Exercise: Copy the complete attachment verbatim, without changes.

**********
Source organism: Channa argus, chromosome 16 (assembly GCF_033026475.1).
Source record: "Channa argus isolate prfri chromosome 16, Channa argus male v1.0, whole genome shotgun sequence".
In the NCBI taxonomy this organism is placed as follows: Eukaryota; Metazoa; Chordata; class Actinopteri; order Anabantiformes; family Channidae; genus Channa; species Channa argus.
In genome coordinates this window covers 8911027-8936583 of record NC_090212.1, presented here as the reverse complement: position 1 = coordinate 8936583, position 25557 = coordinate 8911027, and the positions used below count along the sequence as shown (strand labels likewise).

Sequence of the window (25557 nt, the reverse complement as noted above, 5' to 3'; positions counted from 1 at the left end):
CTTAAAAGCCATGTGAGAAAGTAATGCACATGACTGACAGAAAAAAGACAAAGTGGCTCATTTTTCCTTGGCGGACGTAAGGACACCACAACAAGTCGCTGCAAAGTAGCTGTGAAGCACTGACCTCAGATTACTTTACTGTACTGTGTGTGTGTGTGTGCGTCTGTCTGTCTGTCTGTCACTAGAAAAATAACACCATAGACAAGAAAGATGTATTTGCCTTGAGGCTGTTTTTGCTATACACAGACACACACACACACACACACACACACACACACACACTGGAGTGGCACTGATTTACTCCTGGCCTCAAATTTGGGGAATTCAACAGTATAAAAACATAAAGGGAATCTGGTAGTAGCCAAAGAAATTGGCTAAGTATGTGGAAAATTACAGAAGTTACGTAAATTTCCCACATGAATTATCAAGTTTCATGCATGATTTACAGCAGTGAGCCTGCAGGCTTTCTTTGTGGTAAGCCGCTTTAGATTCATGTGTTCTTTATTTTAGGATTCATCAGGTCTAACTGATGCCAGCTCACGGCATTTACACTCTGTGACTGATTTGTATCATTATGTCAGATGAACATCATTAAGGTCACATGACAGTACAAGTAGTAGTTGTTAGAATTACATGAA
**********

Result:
Source organism: Channa argus, chromosome 16 (assembly GCF_033026475.1).
Source record: "Channa argus isolate prfri chromosome 16, Channa argus male v1.0, whole genome shotgun sequence".
In the NCBI taxonomy this organism is placed as follows: Eukaryota; Metazoa; Chordata; class Actinopteri; order Anabantiformes; family Channidae; genus Channa; species Channa argus.
In genome coordinates this window covers 8911027-8936583 of record NC_090212.1, presented here as the reverse complement: position 1 = coordinate 8936583, position 25557 = coordinate 8911027, and the positions used below count along the sequence as shown (strand labels likewise).

Sequence of the window (25557 nt, the reverse complement as noted above, 5' to 3'; positions counted from 1 at the left end):
CTTAAAAGCCATGTGAGAAAGTAATGCACATGACTGACAGAAAAAAGACAAAGTGGCTCATTTTTCCTTGGCGGACGTAAGGACACCACAACAAGTCGCTGCAAAGTAGCTGTGAAGCACTGACCTCAGATTACTTTACTGTACTGTGTGTGTGTGTGTGCGTCTGTCTGTCTGTCTGTCACTAGAAAAATAACACCATAGACAAGAAAGATGTATTTGCCTTGAGGCTGTTTTTGCTATACACAGACACACACACACACACACACACACACACACACACACTGGAGTGGCACTGATTTACTCCTGGCCTCAAATTTGGGGAATTCAACAGTATAAAAACATAAAGGGAATCTGGTAGTAGCCAAAGAAATTGGCTAAGTATGTGGAAAATTACAGAAGTTACGTAAATTTCCCACATGAATTATCAAGTTTCATGCATGATTTACAGCAGTGAGCCTGCAGGCTTTCTTTGTGGTAAGCCGCTTTAGATTCATGTGTTCTTTATTTTAGGATTCATCAGGTCTAACTGATGCCAGCTCACGGCATTTACACTCTGTGACTGATTTGTATCATTATGTCAGATGAACATCATTAAGGTCACATGACAGTACAAGTAGTAGTTGTTAGAATTACATGAA